Better days seen for life, annuity insurers, A.M. Best says

2008 and first-quarter results were dismal, but ratings agency sees a silver lining

Jun 26, 2009 @ 2:47 pm

By Darla Mercado

As life and annuity insurers emerge battered from 2008 and the first quarter this year, there appear to be some hints of recovery amid the wreckage, according to a report from A.M. Best Co.

The Oldwick, N.J.-based ratings agency surveyed 18 life and annuity carriers for a report titled “Life/Annuity Companies Adjust to Volatile Markets.” Among those insurers, net income was $91.5 million for 2008, with net realized capital losses hitting $19.6 billion.

The first quarter of this year ended on a dismal note, as the 18 insurers racked up some $2.6 billion in losses and a net realized capital loss of $1.99 billion, the report said. Among the hardest hit were Allstate Corp. of Northbrook, Ill., which had a $1.68 billion loss last year, along with The Hartford (Conn.) Financial Services Group, which had a loss of $2.75 billion.

Still, there were some bright spots — MetLife Inc. of New York brought in $3.21 billion in net income last year.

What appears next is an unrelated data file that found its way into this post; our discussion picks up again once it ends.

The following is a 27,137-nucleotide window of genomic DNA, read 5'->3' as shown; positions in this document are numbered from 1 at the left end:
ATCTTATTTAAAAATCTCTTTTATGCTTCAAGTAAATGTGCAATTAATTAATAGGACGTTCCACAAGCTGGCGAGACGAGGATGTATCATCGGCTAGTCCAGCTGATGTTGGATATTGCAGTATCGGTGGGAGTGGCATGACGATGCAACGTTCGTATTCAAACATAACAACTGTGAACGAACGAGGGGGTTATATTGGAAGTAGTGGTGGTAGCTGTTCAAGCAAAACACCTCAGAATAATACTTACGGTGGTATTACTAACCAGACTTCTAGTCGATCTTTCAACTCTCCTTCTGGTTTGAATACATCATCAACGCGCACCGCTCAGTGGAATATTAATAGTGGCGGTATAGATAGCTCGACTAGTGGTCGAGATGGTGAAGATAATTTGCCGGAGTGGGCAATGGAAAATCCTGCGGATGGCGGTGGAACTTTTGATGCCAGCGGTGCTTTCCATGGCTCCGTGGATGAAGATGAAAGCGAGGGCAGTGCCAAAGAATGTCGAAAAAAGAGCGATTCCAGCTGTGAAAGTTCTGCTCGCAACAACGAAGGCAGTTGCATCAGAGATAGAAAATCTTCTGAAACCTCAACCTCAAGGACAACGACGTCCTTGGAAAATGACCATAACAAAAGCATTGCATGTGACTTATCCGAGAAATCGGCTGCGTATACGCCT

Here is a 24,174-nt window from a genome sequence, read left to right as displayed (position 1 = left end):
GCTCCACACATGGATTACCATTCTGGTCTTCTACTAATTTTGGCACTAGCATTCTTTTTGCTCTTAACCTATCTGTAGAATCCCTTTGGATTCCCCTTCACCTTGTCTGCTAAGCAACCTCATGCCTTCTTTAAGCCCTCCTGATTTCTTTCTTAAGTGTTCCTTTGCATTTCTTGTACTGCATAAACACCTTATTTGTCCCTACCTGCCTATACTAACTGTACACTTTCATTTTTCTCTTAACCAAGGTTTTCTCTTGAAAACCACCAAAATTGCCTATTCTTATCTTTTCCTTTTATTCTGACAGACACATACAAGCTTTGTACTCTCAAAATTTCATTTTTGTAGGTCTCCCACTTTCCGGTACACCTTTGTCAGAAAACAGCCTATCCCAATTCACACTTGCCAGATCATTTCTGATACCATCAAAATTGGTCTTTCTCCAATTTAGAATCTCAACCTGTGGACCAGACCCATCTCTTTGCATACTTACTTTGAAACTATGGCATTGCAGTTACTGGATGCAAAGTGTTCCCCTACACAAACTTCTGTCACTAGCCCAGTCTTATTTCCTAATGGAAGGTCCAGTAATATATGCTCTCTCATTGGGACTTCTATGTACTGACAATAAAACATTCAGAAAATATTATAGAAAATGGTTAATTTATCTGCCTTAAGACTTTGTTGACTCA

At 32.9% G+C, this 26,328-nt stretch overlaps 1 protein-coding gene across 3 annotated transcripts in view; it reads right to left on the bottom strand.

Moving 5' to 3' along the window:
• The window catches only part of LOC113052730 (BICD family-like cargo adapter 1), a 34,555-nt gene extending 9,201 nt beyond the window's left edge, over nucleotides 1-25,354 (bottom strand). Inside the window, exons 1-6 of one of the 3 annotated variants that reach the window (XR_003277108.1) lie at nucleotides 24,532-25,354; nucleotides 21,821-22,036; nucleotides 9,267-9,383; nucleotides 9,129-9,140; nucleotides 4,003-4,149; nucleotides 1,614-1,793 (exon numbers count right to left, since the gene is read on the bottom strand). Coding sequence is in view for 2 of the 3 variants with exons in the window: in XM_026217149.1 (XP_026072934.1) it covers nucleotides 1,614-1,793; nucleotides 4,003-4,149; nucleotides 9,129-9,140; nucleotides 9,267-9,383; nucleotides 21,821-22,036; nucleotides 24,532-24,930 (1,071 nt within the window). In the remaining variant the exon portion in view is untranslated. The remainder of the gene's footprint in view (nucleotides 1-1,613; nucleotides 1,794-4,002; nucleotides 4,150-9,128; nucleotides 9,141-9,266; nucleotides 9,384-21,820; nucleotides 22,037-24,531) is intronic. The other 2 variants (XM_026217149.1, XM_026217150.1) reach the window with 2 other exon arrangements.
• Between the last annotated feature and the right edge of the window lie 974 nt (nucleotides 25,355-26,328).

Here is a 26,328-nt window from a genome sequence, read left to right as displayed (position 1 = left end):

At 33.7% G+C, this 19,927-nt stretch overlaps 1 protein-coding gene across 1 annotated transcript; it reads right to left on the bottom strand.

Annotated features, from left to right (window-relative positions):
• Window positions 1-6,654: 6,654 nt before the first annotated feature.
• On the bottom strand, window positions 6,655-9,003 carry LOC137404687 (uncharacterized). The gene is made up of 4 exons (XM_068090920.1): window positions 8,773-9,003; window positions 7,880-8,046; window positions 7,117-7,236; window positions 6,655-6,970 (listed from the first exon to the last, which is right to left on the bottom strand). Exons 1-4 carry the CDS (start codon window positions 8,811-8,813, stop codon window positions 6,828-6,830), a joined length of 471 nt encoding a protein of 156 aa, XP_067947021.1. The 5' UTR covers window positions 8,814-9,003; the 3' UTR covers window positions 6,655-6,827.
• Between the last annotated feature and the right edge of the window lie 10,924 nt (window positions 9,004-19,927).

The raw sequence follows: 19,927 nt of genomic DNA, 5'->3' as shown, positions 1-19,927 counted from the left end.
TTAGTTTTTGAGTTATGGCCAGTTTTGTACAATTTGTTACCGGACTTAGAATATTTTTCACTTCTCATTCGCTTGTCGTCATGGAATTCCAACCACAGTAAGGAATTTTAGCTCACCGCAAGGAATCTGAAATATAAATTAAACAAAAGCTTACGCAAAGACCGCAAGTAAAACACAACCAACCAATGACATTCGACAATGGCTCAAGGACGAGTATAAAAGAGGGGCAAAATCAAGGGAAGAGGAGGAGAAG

Similarly, falling equity markets also trimmed sales, fee-based revenue and assets under management for insurers in the first quarter.

A.M. Best also has an eye on emerging investment risks in high-yield debt and equity, as well as in asset-backed securities and commercial mortgage backed securities. Several insurers remain “significantly exposed” to subprime and Alt-A mortgages, the ratings agency said in its report.

Nevertheless, there is a silver lining.

The report noted that credit spreads are narrowing and that assets under management are slowly climbing as the market flirts with the possibility of recovery. Insurers are able to raise money through equity and debt offerings now that the capital markets are thawing, the report noted.

A.M. Best also said that insurers are concentrating on core product lines instead of venturing into new businesses. To beef up capital, life and annuity insurers now want to grow organically rather than through acquisitions.

The report also noted that the fundamentals of the industry’s major business lines are still solid, though that isn’t the case for variable annuities and asset management.

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